If, back in the early 2000s, you kept up with A Series Of Unfortunate Events, pouring over clues and learning secret codes to unlock the truth behind Beatrice and all of Lemony Snicket's mysteries, you're in luck. Netflix's new adaptation of the series has hidden plenty of references to later books and the larger universe that the Baudelaire children get caught up in. In case you didn't catch them, here are all the Easter Eggs in A Series Of Unfortunate Events Season 1.
There will be spoilers, a word which here means plot details best discovered by the intended medium, ahead for A Series Of Unfortunate Events Season 1. Seriously, even if you've read all of the books, you may want to wait and finish streaming first. At any rate, the Easter Eggs will be listed by episode, so you can set your own pace.
One major difference between the books and the show is that the V.F.D. is introduced early on, though the audience does not know much more about them than the three orphans. From "vigorously fixed location" to "very fitting definition," the letters pop up throughout the series. Some Easter Eggs are also in unassuming bits of dialogue, or represented by new characters. Some are so subtle, it may take you a few watches to catch. Here's what I have managed to detect.
Episodes 1-2, The Bad Beginning
- Count Olaf is missing his sugarbowl.
- The spyglass that many characters have has the eye-shaped V.F.D. logo.
- Lemony Snicket even mentions the "Volunteer Fire Department" up front.
- Justice Strauss has a book on deadly fungus, as well as an Incomplete History Of Secret Organizations.
- Signs with the names "Quagmire," "Snicket," "Julienne," "Remora," "Spats," "Montgomery," "Strauss," "Fernald," "Widdershins," "Cathedral Of The Alleged Virgin," and more appear in the secret tunnels.
- In the flashes of different locations from upcoming episodes during Lemony Snicket's montage at the end, we see 667 Dark Avenue from The Ersatz Elevator, which won't appear until Season 2.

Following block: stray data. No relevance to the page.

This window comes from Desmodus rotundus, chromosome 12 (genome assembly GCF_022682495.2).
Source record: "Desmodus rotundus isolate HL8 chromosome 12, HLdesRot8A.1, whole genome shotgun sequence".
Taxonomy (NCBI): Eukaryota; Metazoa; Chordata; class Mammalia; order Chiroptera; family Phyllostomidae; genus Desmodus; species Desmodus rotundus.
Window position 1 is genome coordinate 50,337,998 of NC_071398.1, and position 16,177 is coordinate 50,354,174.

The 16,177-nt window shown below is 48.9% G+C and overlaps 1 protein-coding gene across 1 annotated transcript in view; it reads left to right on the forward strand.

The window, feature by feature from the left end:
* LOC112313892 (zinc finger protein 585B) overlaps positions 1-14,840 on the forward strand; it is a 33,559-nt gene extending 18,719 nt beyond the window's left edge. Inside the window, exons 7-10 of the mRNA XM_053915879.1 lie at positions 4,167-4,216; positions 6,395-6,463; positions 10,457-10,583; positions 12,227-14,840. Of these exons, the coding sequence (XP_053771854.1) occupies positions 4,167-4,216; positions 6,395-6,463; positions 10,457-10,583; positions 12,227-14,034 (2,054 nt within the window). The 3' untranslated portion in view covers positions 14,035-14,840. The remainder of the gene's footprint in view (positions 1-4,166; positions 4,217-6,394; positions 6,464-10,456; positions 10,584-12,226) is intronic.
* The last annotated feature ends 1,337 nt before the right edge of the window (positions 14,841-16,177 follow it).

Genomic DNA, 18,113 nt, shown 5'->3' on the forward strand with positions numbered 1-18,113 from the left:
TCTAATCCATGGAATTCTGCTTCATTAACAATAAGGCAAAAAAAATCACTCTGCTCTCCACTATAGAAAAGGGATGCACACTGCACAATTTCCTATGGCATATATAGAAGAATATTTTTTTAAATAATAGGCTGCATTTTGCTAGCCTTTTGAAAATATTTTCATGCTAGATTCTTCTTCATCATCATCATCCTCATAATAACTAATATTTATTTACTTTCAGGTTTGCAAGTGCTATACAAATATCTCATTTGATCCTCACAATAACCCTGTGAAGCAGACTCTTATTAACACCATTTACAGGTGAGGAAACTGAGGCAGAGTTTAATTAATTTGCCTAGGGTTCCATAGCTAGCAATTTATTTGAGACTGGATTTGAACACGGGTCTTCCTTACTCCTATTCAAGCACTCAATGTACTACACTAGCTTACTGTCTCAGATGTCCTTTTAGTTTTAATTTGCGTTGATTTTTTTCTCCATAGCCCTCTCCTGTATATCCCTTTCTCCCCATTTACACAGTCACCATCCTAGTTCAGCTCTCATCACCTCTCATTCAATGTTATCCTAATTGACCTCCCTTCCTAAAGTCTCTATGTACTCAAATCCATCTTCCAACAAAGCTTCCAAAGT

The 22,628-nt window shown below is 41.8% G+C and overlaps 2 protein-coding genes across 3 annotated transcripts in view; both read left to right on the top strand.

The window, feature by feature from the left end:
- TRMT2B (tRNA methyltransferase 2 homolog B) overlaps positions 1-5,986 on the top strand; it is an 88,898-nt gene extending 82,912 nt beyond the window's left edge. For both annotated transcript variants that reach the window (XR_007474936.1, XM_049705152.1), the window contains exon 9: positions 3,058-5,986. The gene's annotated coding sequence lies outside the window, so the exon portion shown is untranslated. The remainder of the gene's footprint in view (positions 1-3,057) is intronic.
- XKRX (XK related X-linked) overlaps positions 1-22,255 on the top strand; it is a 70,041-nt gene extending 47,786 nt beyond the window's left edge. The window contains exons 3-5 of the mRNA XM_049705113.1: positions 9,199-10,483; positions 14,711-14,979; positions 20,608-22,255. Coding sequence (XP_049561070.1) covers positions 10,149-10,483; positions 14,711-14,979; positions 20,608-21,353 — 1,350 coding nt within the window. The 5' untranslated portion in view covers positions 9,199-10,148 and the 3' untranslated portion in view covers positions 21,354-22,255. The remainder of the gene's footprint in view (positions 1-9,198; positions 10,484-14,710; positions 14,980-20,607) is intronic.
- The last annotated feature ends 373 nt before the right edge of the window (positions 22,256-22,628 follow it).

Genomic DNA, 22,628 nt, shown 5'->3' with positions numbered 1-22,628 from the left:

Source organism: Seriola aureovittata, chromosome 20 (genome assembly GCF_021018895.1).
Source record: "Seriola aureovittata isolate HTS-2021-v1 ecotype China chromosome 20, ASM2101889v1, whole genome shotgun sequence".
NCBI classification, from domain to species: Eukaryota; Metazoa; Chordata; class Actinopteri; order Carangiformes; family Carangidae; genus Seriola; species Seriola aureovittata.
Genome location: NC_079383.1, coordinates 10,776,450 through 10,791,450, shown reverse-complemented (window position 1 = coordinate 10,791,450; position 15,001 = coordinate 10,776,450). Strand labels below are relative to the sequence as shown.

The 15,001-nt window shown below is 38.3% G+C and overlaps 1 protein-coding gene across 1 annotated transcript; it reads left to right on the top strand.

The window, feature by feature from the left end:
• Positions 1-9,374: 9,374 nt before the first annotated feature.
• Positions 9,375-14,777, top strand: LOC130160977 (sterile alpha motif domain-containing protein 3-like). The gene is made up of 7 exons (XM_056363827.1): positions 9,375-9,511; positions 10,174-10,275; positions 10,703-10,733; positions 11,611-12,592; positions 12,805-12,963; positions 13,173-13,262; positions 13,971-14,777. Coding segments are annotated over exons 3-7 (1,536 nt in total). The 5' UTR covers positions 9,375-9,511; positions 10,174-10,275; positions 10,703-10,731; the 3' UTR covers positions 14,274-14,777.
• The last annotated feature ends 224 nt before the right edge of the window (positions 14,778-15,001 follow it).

- "The other's a little lemony," says the Hook-Handed Man to Olaf about buttercream icing. I see what he did there.
- Gustav is Gustav Sebald, filmmaker, inventor of the Sebald Code, and assistant to Dr. Montgomery.
- When Gustav dies, he says "the world is quiet here" to Jacquelyn.
Episodes 3-4, The Reptile Room
- At the end of the episode, Jacquelyn produces a harpoon gun.
- The piano that Gustav and the Baudelaire parents were locked in might be in the Hotel Denoument, or the piano auctioned in the Ersatz Elevator.
- Zombies In The Snow itself could be considered an Easter Egg.
- The parents mention "Winnipeg," and the Duchess of Winnipeg is mentioned later in the season.
Episodes 5-6, The Wide Window
- Josephine discusses whistling with crackers, a V.F.D. specialty.
- A woman in the market is selling "Very Fresh Dill."
- A souvenir shop is called "Memento Morris Souveniers," which is not only redundant (both "memento" and "souviens" mean "remember") but could be a reference to Prufrock Prep's motto.
- Larry the waiter at the Anxious Clown says the coded phrase "I didn't realize this was a sad occasion."
- The outline of Vice Principal Nero, the violin-playing villain in The Austere Academy, can be seen through a window. Snicket and Klaus reference the name Nero as well.
- The mysterious parents are revealed to be Mr. and Mrs. Quagmire, whose children befriend the Baudelaires in a later book.
- Isadora Quagmire, who writes rhyming couplets, is reading a book of Female Finnish Poems. Duncan, a researcher, is taking notes, and Quigley the aspiring cartographer is looking at a globe.
- Could the refrigerator repair person be a reference to Verbal Fridge Dialogue?
- At the end, a photo in the Prufrock Preparatory School trophy case reveals that Lemony Snicket and Count Olaf were in the drama club together.
- Olaf, as Shirley, says "if there's nothing up there, then what was that noise" — similar to another V.F.D. code and recruiting phrase.